Rafe’s Roundup 25 June

News. 40 years after the revival of Austrian economics – see the special post.

Employment. Past peak climate science employment.

Human rights. The destruction of human rights by the Human Rights movement.

Books. Black comedy. One of the inspirations for Catch 22 was the world war 1 classic The Good Soldier Schweik, who famously said “Anyone can make a mistake, and the more a man thinks about things the more mistakes he’s bound to make”.

A rather strange book.

Some people think it’s one of the weirdest books ever published. An art book unlike any other art book. A unique and disturbing surreal parody. Grotesque and beautiful. It’s very hard to describe. Codex Seraphinianus by Italian artist Luigi Serafini is a window on a bizarre fantasy world complete with its own unique (unreadable) alphabet and numerous illustrations that borrow from the modern age but veer into the extremely unusual. It was first published in two volumes by Franco Maria Ricci in 1981.

See also Bizarre by Barry Humphries, I purchased a copy from the remainder table at the Tas Uni bookshop circa 1965 (thanks dad!).

This is Barry Humphries from his later Dada days. It’s a collection of everything weird, outlandish, unexpected and literally bizarre. Where else would you find a photograph of a three-legged man and other oddities of nature.

There is no easy way to classify, or even describe, this eclectic collection or anthology of the bizarre. There are pages on sexual topics. There are pages showing the effects of many different ways to mutilate pictures of the Mona Lisa. There is a wealth of detail, with the one theme being the bizarre nature of the contents.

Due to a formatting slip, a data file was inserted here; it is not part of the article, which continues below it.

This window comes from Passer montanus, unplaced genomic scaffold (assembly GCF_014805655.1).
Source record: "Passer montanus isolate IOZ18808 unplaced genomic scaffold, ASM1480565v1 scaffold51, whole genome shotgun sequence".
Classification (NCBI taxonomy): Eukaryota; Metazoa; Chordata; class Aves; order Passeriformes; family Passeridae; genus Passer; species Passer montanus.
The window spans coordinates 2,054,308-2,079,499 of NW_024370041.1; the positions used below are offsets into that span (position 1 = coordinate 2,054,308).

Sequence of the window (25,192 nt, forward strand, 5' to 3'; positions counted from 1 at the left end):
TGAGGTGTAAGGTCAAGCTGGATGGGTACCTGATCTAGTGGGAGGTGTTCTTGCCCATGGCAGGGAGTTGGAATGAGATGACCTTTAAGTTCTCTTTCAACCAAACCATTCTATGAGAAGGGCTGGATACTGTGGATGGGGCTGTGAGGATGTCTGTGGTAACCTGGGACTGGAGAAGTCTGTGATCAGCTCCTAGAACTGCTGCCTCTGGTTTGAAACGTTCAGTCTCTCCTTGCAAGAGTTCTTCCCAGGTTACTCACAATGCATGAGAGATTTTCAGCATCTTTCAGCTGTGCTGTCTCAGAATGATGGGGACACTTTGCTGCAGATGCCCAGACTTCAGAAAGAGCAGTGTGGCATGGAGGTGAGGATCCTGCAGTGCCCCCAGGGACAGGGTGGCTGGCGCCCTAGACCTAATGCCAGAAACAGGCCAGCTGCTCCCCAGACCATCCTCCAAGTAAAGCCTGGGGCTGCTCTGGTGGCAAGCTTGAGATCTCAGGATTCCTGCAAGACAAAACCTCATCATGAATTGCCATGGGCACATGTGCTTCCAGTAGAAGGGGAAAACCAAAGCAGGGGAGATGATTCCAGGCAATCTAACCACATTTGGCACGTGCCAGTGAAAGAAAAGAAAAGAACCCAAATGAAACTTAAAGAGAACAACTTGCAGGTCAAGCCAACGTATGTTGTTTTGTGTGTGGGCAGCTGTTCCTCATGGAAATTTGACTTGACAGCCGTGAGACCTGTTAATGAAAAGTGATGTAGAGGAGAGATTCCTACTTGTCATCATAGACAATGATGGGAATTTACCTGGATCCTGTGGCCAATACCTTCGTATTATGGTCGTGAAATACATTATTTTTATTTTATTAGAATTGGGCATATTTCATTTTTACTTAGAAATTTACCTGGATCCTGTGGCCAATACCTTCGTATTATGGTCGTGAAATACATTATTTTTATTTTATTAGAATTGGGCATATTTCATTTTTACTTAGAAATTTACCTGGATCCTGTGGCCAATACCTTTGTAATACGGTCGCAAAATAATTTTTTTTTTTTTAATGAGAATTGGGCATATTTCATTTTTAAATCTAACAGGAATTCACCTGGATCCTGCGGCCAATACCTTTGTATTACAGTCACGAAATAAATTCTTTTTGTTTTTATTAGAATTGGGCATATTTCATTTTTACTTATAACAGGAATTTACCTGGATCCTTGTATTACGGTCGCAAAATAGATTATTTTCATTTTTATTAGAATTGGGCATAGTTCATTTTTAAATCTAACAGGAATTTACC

This book is a lot of fun if you have an appreciation of the bizarre. It’s classical Barry Humphries, playfully satirizing the world with its own bizarreness.

That is an Amazon review by Concerned Reader: his other reviews look helpful too. Some Amazon reviewers are very helpful, I have done about 70 myself.

Around the town. IPA HEY. The Sydney Institute. Australian Taxpayers Alliance, Liberty on the Rocks, the notice board for the ATA: Quadrant on line, Mannkal Foundation, Centre for Independent Studies.

Interesting libertarian site.
Another interesting local product, Kangaroo Court.
The Black Steam Train, not a lot of action but keep him on your radar.

Gerard Henderson’s Media Watch Dog. Don Aitkin. Jim Rose, feral and utopian!

For nerds. Melvyn Bragg’s radio program. Peter Klein on The origin of social norms.

This entry was posted in Rafe, Rafe's Roundups. Bookmark the permalink.

4 Responses to Rafe’s Roundup 25 June

  1. Lysander

    How legit is KangarooCourt of Oz?

    Seriously folks?

  2. Tom

    Thought for today (from the second link):

    Although the word ‘rights’ appears in ‘natural rights’ and ‘human rights’, the two concepts are profoundly different. One seeks to restrict the power of government and the other seeks to expand it. Whereas natural rights seek freedom from the state, human rights seek the state’s protection and assistance. More importantly, and this is the point rarely appreciated by today’s human-rights industry, whereas natural rights made democracy possible, the human-rights discourse is securing democracy’s emasculation.

    Liberty quote even.

  3. handjive

    Via the ABC Environment:

    A short history of climate denialism in Australian politics
    How Rupert Murdoch created the world’s newest climate change villain

    (Link is under “on The Wider Web” on right side of page)

  4. .

    #1359507, posted on June 25, 2014 at 10:54 am
    How legit is KangarooCourt of Oz?

    Seriously folks?

    Not very.

    He has progressed to waterskiing with a leather jacket.

Comments are closed.